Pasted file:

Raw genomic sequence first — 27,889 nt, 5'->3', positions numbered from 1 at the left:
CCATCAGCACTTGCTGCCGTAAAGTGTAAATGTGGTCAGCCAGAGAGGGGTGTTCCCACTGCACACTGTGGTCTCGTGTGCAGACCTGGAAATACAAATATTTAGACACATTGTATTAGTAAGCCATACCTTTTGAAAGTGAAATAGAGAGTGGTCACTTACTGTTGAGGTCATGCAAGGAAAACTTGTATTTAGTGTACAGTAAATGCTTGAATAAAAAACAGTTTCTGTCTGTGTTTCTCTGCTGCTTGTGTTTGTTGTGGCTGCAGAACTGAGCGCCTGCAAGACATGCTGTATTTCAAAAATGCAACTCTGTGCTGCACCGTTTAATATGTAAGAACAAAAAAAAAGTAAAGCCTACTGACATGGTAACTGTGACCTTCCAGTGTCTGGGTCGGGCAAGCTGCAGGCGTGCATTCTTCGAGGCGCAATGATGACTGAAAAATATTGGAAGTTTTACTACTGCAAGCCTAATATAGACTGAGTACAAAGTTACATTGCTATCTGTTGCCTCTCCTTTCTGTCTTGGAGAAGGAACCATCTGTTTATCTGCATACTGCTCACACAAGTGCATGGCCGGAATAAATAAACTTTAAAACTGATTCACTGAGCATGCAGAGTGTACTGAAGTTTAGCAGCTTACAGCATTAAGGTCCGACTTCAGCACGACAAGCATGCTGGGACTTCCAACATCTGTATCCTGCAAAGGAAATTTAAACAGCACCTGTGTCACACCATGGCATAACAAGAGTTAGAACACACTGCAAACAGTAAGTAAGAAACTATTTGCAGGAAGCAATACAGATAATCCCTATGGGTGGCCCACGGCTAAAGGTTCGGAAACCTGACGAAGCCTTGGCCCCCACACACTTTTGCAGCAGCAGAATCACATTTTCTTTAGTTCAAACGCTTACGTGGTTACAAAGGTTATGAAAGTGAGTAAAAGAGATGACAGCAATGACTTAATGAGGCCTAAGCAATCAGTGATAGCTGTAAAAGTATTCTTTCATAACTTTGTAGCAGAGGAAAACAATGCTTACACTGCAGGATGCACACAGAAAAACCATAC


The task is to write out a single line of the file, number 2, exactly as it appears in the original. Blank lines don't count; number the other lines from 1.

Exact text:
CCATCAGCACTTGCTGCCGTAAAGTGTAAATGTGGTCAGCCAGAGAGGGGTGTTCCCACTGCACACTGTGGTCTCGTGTGCAGACCTGGAAATACAAATATTTAGACACATTGTATTAGTAAGCCATACCTTTTGAAAGTGAAATAGAGAGTGGTCACTTACTGTTGAGGTCATGCAAGGAAAACTTGTATTTAGTGTACAGTAAATGCTTGAATAAAAAACAGTTTCTGTCTGTGTTTCTCTGCTGCTTGTGTTTGTTGTGGCTGCAGAACTGAGCGCCTGCAAGACATGCTGTATTTCAAAAATGCAACTCTGTGCTGCACCGTTTAATATGTAAGAACAAAAAAAAAGTAAAGCCTACTGACATGGTAACTGTGACCTTCCAGTGTCTGGGTCGGGCAAGCTGCAGGCGTGCATTCTTCGAGGCGCAATGATGACTGAAAAATATTGGAAGTTTTACTACTGCAAGCCTAATATAGACTGAGTACAAAGTTACATTGCTATCTGTTGCCTCTCCTTTCTGTCTTGGAGAAGGAACCATCTGTTTATCTGCATACTGCTCACACAAGTGCATGGCCGGAATAAATAAACTTTAAAACTGATTCACTGAGCATGCAGAGTGTACTGAAGTTTAGCAGCTTACAGCATTAAGGTCCGACTTCAGCACGACAAGCATGCTGGGACTTCCAACATCTGTATCCTGCAAAGGAAATTTAAACAGCACCTGTGTCACACCATGGCATAACAAGAGTTAGAACACACTGCAAACAGTAAGTAAGAAACTATTTGCAGGAAGCAATACAGATAATCCCTATGGGTGGCCCACGGCTAAAGGTTCGGAAACCTGACGAAGCCTTGGCCCCCACACACTTTTGCAGCAGCAGAATCACATTTTCTTTAGTTCAAACGCTTACGTGGTTACAAAGGTTATGAAAGTGAGTAAAAGAGATGACAGCAATGACTTAATGAGGCCTAAGCAATCAGTGATAGCTGTAAAAGTATTCTTTCATAACTTTGTAGCAGAGGAAAACAATGCTTACACTGCAGGATGCACACAGAAAAACCATAC